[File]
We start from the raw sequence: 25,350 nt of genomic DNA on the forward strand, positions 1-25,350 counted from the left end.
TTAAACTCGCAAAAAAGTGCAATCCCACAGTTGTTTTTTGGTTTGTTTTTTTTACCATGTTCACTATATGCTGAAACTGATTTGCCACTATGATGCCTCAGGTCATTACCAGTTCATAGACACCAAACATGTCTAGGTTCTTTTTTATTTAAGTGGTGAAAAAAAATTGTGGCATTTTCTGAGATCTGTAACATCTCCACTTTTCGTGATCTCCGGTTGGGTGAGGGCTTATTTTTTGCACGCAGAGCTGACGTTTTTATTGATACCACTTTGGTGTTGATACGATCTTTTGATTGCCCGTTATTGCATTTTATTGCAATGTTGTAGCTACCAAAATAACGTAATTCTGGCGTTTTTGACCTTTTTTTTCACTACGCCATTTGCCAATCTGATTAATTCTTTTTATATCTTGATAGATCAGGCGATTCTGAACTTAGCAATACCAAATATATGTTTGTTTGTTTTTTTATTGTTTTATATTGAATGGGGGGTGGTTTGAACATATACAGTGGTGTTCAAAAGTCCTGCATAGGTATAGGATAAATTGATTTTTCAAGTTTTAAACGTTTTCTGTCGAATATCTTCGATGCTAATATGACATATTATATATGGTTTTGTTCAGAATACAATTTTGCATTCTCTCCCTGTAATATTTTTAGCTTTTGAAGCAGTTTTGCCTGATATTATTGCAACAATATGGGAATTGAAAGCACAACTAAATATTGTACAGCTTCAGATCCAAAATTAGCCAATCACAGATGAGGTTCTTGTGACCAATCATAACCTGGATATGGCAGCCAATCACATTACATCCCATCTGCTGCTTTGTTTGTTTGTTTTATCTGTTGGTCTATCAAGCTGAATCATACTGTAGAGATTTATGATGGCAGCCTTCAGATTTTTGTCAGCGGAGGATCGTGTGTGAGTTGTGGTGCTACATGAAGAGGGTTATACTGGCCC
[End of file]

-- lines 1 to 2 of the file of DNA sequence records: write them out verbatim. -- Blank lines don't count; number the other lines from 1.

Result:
We start from the raw sequence: 25,350 nt of genomic DNA on the forward strand, positions 1-25,350 counted from the left end.
TTAAACTCGCAAAAAAGTGCAATCCCACAGTTGTTTTTTGGTTTGTTTTTTTTACCATGTTCACTATATGCTGAAACTGATTTGCCACTATGATGCCTCAGGTCATTACCAGTTCATAGACACCAAACATGTCTAGGTTCTTTTTTATTTAAGTGGTGAAAAAAAATTGTGGCATTTTCTGAGATCTGTAACATCTCCACTTTTCGTGATCTCCGGTTGGGTGAGGGCTTATTTTTTGCACGCAGAGCTGACGTTTTTATTGATACCACTTTGGTGTTGATACGATCTTTTGATTGCCCGTTATTGCATTTTATTGCAATGTTGTAGCTACCAAAATAACGTAATTCTGGCGTTTTTGACCTTTTTTTTCACTACGCCATTTGCCAATCTGATTAATTCTTTTTATATCTTGATAGATCAGGCGATTCTGAACTTAGCAATACCAAATATATGTTTGTTTGTTTTTTTATTGTTTTATATTGAATGGGGGGTGGTTTGAACATATACAGTGGTGTTCAAAAGTCCTGCATAGGTATAGGATAAATTGATTTTTCAAGTTTTAAACGTTTTCTGTCGAATATCTTCGATGCTAATATGACATATTATATATGGTTTTGTTCAGAATACAATTTTGCATTCTCTCCCTGTAATATTTTTAGCTTTTGAAGCAGTTTTGCCTGATATTATTGCAACAATATGGGAATTGAAAGCACAACTAAATATTGTACAGCTTCAGATCCAAAATTAGCCAATCACAGATGAGGTTCTTGTGACCAATCATAACCTGGATATGGCAGCCAATCACATTACATCCCATCTGCTGCTTTGTTTGTTTGTTTTATCTGTTGGTCTATCAAGCTGAATCATACTGTAGAGATTTATGATGGCAGCCTTCAGATTTTTGTCAGCGGAGGATCGTGTGTGAGTTGTGGTGCTACATGAAGAGGGTTATACTGGCCC